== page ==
VNBIB: The Cambridge Companion to Nabokov, ed. J. Connolly
JW Connolly, The Cambridge Companion to Nabokov
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Vladimir Nabokov held the unique distinction of being one of the most important writers of the twentieth century in two separate languages, Russian and English ...
J.W. Connolly, The Cambridge Companion to Nabokov
Information publiée le mardi 18 octobre 2005 par Julien Desrochers
CONNOLLY, Julian W. (Editor), The Cambridge Companion to Nabokov, Cambridge University Press, 2005, 286 p.
Vladimir Nabokov held the unique distinction of being one of the most important writers of the twentieth century in two separate languages, Russian and English. Known for his verbal mastery and bold plots, Nabokov fashioned a literary legacy that continues to grow in significance. This volume offers a concise and informative introduction into the author’s fascinating creative world. Specially commissioned essays by distinguished scholars illuminate numerous facets of the writer’s legacy, from his early contributions as a poet and short-story writer to his dazzling achievements as one of the most original novelists of the twentieth century. Topics receiving fresh coverage include Nabokov’s narrative strategies, the evolution of his world-view, and his relationship to the literary and cultural currents of his day. The volume also contains valuable supplementary material such as a chronology of the writer’s life and a guide to further critical reading.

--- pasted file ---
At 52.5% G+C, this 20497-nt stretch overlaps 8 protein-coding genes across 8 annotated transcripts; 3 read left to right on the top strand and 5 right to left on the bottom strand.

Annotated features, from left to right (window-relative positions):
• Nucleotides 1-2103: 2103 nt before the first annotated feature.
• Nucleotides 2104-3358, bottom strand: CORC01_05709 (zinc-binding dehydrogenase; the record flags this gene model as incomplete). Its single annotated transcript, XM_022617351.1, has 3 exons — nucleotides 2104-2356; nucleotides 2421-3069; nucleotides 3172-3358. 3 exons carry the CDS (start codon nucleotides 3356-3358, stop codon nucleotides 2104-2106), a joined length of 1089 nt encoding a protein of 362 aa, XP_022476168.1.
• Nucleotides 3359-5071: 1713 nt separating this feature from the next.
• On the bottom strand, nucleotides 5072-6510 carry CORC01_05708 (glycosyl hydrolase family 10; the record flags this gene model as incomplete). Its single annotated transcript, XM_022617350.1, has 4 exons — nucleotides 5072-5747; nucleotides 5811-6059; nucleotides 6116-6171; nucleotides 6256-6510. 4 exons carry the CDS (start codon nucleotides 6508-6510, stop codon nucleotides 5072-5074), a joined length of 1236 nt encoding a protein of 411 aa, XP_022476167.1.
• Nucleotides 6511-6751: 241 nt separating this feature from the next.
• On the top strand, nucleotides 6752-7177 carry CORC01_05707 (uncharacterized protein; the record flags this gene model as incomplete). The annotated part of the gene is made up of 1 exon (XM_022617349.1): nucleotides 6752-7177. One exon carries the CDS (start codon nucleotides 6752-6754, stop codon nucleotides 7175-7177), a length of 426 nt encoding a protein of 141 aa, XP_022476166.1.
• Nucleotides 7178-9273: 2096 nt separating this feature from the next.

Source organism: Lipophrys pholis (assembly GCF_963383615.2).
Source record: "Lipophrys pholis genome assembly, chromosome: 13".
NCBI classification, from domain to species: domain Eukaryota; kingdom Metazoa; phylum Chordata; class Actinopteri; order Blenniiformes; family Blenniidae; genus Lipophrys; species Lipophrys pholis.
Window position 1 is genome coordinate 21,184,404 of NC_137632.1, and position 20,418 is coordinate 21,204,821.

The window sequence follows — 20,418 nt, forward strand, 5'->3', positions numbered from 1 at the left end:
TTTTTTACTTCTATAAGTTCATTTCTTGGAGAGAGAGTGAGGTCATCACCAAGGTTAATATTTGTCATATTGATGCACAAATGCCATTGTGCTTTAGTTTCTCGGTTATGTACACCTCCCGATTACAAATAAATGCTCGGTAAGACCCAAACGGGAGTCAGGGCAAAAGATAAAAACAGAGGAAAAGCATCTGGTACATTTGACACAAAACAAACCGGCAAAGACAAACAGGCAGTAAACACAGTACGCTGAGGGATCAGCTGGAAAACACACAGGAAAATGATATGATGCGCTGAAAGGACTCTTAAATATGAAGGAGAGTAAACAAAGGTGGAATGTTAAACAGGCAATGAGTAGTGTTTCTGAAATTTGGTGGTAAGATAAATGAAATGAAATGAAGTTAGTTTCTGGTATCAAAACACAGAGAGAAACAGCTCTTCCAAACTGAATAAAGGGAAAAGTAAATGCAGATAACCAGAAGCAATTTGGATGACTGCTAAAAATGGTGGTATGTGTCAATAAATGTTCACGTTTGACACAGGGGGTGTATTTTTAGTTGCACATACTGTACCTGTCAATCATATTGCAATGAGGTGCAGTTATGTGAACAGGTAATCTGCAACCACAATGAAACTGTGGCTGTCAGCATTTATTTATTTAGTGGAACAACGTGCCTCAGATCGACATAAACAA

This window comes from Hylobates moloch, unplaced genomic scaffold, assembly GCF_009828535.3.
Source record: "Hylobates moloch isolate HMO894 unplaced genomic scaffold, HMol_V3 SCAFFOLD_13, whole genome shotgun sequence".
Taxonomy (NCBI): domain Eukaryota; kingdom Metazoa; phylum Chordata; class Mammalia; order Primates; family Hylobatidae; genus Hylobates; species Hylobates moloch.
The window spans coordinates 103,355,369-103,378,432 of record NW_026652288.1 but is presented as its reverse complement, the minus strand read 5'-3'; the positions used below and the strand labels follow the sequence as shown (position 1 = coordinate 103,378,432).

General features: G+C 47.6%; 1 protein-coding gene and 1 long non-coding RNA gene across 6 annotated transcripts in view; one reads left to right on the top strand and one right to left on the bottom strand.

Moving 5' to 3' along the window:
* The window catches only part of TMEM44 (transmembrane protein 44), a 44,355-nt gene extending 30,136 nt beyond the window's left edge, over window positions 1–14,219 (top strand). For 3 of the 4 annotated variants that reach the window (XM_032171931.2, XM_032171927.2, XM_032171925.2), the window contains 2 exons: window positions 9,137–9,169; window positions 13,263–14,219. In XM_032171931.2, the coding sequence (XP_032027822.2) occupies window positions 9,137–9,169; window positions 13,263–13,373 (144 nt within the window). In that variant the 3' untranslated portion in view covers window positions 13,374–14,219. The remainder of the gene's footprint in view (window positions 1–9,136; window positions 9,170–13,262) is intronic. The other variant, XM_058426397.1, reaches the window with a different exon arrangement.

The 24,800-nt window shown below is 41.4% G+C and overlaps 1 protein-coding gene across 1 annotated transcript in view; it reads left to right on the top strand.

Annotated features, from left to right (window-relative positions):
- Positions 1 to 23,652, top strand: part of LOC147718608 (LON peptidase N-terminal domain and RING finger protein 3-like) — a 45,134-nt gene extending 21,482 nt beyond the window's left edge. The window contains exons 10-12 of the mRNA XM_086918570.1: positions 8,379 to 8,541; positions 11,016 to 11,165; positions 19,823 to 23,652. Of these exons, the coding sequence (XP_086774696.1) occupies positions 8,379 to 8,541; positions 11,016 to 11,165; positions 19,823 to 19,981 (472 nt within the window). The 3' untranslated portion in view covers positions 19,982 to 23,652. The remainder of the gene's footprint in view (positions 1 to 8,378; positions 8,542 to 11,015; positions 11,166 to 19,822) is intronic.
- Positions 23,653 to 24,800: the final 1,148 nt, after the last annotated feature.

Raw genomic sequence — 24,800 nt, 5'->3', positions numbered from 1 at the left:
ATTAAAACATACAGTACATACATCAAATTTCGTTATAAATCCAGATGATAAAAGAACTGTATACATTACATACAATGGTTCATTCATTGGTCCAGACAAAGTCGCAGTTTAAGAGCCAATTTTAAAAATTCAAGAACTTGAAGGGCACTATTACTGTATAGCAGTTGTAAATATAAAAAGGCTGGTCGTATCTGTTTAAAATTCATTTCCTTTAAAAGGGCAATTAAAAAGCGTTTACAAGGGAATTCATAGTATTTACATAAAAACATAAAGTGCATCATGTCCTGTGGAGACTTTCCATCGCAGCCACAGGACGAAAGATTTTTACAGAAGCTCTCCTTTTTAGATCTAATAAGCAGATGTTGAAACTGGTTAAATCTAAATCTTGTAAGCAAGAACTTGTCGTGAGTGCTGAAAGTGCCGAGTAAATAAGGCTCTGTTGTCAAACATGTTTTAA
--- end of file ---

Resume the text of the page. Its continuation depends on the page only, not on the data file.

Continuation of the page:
Introduction: the many faces of Vladimir Nabokov Julian W. Connolly
Part I. Contexts: 1. Strong opinions and nerve points: Nabokov’s life and art Zoran Kuzmanovich; 2. Nabokov as storyteller Brian Boyd; 3. Nabokov as a Russian writer Alexander Dolinin; 4. ‘By some sleight of land’: how Nabokov rewrote America Susan Elizabeth Sweeney; 5. Nabokov and modernism John Burt Foster, Jr.
Part II. Works: 6. Nabokov as poet Barry Scherr; 7. Nabokov’s short fiction Priscilla Meyer; 8. The major Russian novels Julian W. Connolly; 9. From Sirin to Nabokov: the transition to English Neil Cornwell; 10. Nabokov’s biographical impulse: art of writing lives Galya Diment; 11. The Lolita phenomenon from Paris to Tehran Ellen Pifer; 12. Nabokov’s late fiction Michael Wood
Part III. Related Worlds: 13. Nabokov and cinema Barbara Wyllie; 14. Nabokov’s world view Leona Toker; A guide to further reading.
Julian W. Connolly, Zoran Kuzmanovich, Brian Boyd, Alexander Dolinin, Susan Elizabeth Sweeney, John Burt Foster, Jr., Barry Scherr, Priscilla Meyer, Neil Cornwell, Galya Diment, Ellen Pifer, Michael Wood, Barbara Wyllie, Leona Toker
Url de référence : http://www.cambridge.org/